The window behind my writing table looks out on a vast field stretching to the horizon, containing only corn, coyotes, and the occasional wandering meth-head in search of anhydrous ammonia.  Sometimes I see things on fire from my window, mostly houses because incinerating one’s own home is a popular pastime around here. The precursor to the house with the red roof about a mile away over there, for instance, burned down last year due to an overloaded insurance policy. Unfortunately, the owner had stored so much ammunition in the closets that the Fire Department had to wait a ways down the road for an hour while the rounds “cooked off.”  Fortunately, it was all fairly small-caliber stuff and we were well out of range.

In the corner of my office is a schoolteacher’s desk from the 1920s which I bought in 1969 for five bucks at a thrift store in Chillicothe and have been dragging around the world for 40 years.  The tooth marks on the front edge there are a souvenir of Trevor, a foul-tempered Shetland pony I bought from some gypsies and kept in my rooms at Oxford.  Eventually the college administrators noticed that neither Trevor nor I were actually enrolled, whereupon Trevor, Oxford and I parted ways.  I haven’t been able to get the drawer on that desk open since 1976, and I fear that whatever’s in there is now even more illegal than it was back then.  But I can’t actually sit at the desk anyway because I put a kitty-litter pan in the kneehole in a futile attempt to teach the cats proper office decorum.

The bookcases over to the left there are actually perfectly plumb — it’s the floor that tilts.  Yes, it’s very disturbing, as if the whole house were sinking, which it is, but I try to avoid thinking about it.  Atop the bookcase you’ll notice my collection of plastic lobsters, the legacy of an ill-advised vacation many years ago in Maine.  Apparently the primitive tribes there worship the damn things, but you couldn’t pay me to eat one.  The gargoyles were acquired during my Dark Period in the early 1990s, when I listened to nothing but requiems and lay prostrate on the settee all day, weeping bitterly.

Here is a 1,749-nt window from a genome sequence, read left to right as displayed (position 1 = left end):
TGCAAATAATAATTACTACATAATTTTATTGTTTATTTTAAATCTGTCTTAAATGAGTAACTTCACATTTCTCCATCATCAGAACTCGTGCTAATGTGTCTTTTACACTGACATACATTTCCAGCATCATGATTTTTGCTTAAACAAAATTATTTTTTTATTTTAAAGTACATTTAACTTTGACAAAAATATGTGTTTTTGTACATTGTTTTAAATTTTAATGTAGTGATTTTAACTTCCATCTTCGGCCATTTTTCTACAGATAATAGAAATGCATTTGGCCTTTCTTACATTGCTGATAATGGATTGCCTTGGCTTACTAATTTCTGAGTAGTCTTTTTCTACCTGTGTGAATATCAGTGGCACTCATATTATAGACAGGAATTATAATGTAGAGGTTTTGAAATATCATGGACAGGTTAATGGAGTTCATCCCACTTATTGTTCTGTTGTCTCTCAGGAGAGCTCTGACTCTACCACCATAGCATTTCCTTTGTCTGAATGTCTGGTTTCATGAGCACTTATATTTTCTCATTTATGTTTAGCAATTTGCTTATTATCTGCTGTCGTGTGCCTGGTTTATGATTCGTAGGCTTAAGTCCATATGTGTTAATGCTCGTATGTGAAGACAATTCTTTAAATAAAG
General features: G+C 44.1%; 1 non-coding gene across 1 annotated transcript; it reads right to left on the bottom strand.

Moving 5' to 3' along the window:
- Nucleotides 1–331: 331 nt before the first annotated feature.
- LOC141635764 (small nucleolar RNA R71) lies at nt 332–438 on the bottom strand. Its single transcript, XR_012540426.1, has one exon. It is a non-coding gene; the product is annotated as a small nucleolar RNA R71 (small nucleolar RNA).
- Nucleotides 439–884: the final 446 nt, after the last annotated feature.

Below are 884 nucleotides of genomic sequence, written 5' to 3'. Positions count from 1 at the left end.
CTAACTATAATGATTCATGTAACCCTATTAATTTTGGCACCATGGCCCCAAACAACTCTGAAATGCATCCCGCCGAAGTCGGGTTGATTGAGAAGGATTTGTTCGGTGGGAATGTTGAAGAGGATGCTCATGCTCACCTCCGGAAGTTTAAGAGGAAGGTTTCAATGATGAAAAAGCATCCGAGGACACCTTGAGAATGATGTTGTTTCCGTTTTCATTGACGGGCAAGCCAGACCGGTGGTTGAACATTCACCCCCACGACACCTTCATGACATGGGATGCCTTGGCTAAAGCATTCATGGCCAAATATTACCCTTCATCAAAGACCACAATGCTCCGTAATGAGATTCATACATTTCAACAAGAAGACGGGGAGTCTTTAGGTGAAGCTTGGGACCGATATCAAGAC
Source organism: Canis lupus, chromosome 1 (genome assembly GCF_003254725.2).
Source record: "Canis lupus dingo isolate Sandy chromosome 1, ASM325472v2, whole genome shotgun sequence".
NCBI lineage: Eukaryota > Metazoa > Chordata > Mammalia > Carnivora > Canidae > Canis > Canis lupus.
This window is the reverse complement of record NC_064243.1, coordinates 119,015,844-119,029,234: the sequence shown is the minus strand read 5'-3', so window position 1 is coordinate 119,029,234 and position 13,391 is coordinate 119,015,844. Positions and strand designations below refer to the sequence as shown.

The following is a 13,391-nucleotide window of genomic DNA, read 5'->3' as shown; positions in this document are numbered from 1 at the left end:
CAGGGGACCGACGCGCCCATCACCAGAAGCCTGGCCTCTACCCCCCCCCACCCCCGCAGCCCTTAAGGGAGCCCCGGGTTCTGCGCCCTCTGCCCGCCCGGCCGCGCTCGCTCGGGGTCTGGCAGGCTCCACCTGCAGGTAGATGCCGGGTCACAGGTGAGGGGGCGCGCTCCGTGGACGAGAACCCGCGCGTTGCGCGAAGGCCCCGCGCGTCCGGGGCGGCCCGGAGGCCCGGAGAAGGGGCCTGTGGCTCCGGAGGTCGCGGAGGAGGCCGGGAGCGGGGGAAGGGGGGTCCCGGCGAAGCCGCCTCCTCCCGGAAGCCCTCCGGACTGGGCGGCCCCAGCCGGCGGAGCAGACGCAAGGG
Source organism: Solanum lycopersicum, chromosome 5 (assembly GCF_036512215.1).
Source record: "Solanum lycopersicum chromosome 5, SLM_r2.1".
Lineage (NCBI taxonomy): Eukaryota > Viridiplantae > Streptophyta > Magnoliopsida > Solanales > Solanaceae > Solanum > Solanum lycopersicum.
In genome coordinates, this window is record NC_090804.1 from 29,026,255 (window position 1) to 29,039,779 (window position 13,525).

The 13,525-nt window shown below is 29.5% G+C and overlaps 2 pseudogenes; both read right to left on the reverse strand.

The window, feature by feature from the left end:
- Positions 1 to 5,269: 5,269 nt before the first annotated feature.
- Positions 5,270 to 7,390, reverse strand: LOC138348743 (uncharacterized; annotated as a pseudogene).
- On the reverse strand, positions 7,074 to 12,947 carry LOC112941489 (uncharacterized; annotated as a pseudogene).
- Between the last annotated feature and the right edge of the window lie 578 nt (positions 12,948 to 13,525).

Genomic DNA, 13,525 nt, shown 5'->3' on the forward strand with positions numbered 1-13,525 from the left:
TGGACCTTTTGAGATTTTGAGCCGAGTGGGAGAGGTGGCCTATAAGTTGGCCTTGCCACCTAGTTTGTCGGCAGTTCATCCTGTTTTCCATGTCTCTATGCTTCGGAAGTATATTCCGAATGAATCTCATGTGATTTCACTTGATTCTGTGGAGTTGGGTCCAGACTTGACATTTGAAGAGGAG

On the shelves are books that people send me, mostly the folks at Oxford University Press, who got confused a few years ago and input my name into their database three or four times, so now I get multiple copies of every flipping book they publish. Lately someone over there has apparently sold my name(s) to Random House, because I received three copies of P. O’C.’s latest book last month and there are probably more in the mail as we speak.  No, I haven’t read it, but I enjoyed the cover(s). Over there on the lower shelves are stacks of my own books (the barn being full), which I buy because it makes my agent happy.  But lately I’ve been thinking my money would be better spent on ammunition.

Of course it’s true. Most of it, anyway.

And now, on with the show….

3 comments to June 2009 Issue

  • nola

    Ha, “nasty old month!” I take umbrage at such a description of the most beautiful month of the year. I would have you know that the German poet Heine wrote a poem titled: In the beautiful month of May, and Schuman composed music to the words. I also think that Brahms has something about May. This month is especially beloved in Europe. (climate I presume.
    As you see I am predjudiced in favor of this month, and the reason is not hard to guess. But I also couldn’t enjoy that month as well as this one, because of allergies. So I understand your crankiness.

    Wishing you better feeling,



  • Steverino

    The Opera browser (, free, has two nifty features I use to compensate for my poor eyesight:

    –the zoom feature. Big deal, right? Well, you can zoom using the + and – keys (I use the numeric keypad on the right), and the * key right next to them restores the page to normal 100%. I recline with the keyboard at a comfortable arms length, navigate to my page at 100%, and then zoom in to read what I want.

    –the “fit to width” feature. Developed for their mini cell-phone browser, it re-wraps the screen to eliminate the side-to-side scrolling you’d otherwise have to use after you zoom a page.

    Opera is a good browser anyway, but those two features make it a must-have for me. One downside to it is that it’s strict on standards, and you need to have IE or Firefox handy for some sites.

  • A chum encoraged me to read this site, nice post, fanstatic read… keep up the cool work!